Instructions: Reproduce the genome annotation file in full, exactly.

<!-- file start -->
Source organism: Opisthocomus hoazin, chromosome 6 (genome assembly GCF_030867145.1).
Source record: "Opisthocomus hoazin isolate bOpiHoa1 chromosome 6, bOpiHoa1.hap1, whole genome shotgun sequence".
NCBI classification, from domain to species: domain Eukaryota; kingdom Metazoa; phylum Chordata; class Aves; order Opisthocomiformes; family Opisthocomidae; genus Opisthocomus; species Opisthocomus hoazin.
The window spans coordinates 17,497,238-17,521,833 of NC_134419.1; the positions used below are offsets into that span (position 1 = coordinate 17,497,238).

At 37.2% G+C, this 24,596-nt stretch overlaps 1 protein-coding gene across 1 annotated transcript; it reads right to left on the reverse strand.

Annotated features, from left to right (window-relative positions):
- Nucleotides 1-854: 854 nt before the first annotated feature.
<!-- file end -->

Source organism: Opisthocomus hoazin, chromosome 6 (genome assembly GCF_030867145.1).
Source record: "Opisthocomus hoazin isolate bOpiHoa1 chromosome 6, bOpiHoa1.hap1, whole genome shotgun sequence".
NCBI classification, from domain to species: domain Eukaryota; kingdom Metazoa; phylum Chordata; class Aves; order Opisthocomiformes; family Opisthocomidae; genus Opisthocomus; species Opisthocomus hoazin.
The window spans coordinates 17,497,238-17,521,833 of NC_134419.1; the positions used below are offsets into that span (position 1 = coordinate 17,497,238).

At 37.2% G+C, this 24,596-nt stretch overlaps 1 protein-coding gene across 1 annotated transcript; it reads right to left on the reverse strand.

Annotated features, from left to right (window-relative positions):
- Nucleotides 1-854: 854 nt before the first annotated feature.